Delay in forming cell to monitor women repression cases unacceptable | The Daily Star
12:00 AM, October 28, 2020 / LAST MODIFIED: 12:24 AM, October 28, 2020

Editorial

Delay in forming cell to monitor women repression cases unacceptable

Noncompliance with HC directive undermines public confidence in judicial system

Despite a sharp rise in incidents of violence against women and children in recent years, we're alarmed by the consistent failure to comply with a High Court directive to form a cell to monitor progress in rape prosecutions and establish the accountability of court officials including judges, public prosecutors and investigation officers. Over three years ago, the HC had directed the registrar general of the Supreme Court to form this cell. If implemented, this would have played a vital role in ensuring that trials of cases under the Women and Children Repression Prevention Act, 2000 (WCRPA) are completed within 180 days. It would have also enabled the authorities to check possible negligence by court officials to finish trials on time and take appropriate action. Such flagrant disregard for an HC directive, by the Supreme Court administration no less, despite repeated appeals by anti-rape activists and civil society members, only validates the claim by the latter of deep-seated institutional apathy to prosecuting rape cases with the urgency that they deserve.

Part of the reason for the current culture of impunity emboldening rapists is the extremely low rape conviction rate in Bangladesh. According to section 20 of the WCRPA, the Women and Children Repression Prevention Tribunals (there are 95 across the country) must finish the trials of cases filed under this law within 180 days of charge framing. Rape is one of the several offences that these tribunals try. Forming a monitoring cell will address only part of the problem, however, as victims often have to endure some combination of disrespect, negligence and prohibitive barriers throughout the justice-seeking process—starting from the initial reporting of a crime through to investigation and trial. This points to a larger socio-institutional problem for which wider reforms are needed. Experts have, therefore, called for a number of legal and institutional measures to empower victims to seek and get justice, including changing the definition of rape to include all victims, regardless of their gender identity or marital status, prohibiting the use of character evidence in rape trials, enacting a Victim and Witness Protection Act, and importantly, training police and court officials on dealing with sexual and gender-based violence, among other initiatives.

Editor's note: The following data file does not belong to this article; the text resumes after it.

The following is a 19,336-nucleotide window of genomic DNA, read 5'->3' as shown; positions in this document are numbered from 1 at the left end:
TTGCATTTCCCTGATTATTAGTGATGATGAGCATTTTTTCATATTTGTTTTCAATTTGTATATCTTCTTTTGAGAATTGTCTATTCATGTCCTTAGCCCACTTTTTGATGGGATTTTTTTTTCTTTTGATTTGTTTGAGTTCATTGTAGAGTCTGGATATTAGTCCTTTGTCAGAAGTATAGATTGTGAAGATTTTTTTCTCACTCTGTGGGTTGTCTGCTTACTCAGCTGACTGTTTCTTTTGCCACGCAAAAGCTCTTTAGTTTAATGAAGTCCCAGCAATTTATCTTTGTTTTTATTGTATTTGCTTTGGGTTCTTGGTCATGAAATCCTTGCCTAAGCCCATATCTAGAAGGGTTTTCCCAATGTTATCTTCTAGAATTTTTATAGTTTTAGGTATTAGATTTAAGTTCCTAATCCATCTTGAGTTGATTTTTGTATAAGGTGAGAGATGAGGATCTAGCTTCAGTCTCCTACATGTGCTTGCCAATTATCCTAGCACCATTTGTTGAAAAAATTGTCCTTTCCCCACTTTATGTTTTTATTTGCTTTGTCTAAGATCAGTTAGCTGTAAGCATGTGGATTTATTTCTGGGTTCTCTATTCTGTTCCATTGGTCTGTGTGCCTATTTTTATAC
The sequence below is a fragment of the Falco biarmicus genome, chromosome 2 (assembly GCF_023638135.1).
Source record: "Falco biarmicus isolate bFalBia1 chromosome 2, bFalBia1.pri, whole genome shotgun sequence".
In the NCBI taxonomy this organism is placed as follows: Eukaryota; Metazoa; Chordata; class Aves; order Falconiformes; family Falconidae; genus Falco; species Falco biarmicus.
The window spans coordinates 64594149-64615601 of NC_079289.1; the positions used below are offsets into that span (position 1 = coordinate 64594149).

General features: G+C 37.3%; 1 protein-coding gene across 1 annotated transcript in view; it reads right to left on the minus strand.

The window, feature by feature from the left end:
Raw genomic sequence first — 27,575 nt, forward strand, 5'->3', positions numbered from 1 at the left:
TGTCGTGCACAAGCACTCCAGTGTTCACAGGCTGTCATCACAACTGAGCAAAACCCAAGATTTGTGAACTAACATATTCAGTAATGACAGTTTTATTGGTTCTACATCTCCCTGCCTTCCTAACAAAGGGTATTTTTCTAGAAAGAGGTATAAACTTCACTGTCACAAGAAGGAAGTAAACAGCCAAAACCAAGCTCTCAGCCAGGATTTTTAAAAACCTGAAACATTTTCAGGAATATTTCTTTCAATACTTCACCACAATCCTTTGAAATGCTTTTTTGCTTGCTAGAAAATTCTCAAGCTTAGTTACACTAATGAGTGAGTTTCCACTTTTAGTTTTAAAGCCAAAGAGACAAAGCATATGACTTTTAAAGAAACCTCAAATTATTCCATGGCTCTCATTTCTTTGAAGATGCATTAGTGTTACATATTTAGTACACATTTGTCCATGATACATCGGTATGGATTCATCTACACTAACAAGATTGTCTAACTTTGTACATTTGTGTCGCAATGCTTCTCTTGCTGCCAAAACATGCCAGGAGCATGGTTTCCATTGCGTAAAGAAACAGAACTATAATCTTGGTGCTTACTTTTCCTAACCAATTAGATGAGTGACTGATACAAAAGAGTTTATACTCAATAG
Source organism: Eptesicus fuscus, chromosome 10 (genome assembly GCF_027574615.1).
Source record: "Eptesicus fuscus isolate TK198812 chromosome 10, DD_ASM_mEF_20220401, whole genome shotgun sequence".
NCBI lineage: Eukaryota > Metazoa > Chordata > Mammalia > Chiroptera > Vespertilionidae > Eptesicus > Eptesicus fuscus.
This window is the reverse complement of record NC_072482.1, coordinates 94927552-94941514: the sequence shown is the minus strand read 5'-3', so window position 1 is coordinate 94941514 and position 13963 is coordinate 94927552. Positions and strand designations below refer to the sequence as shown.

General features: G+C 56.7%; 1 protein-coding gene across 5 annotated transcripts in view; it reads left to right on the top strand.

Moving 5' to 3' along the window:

Having a monitoring cell to regularly check the progress of trials and ensure the accountability of relevant court officials can be a vital instrument, if not the only one, in ensuring justice for the victims. We urge the Supreme Court administration to step up to the plate and set an example for all justice sector actors so that they play the role necessary to uproot the culture of rape from our society. There can be no excuse for any delay in this regard, given how widespread and dangerous the culture of rape and other forms of violence against women has become.

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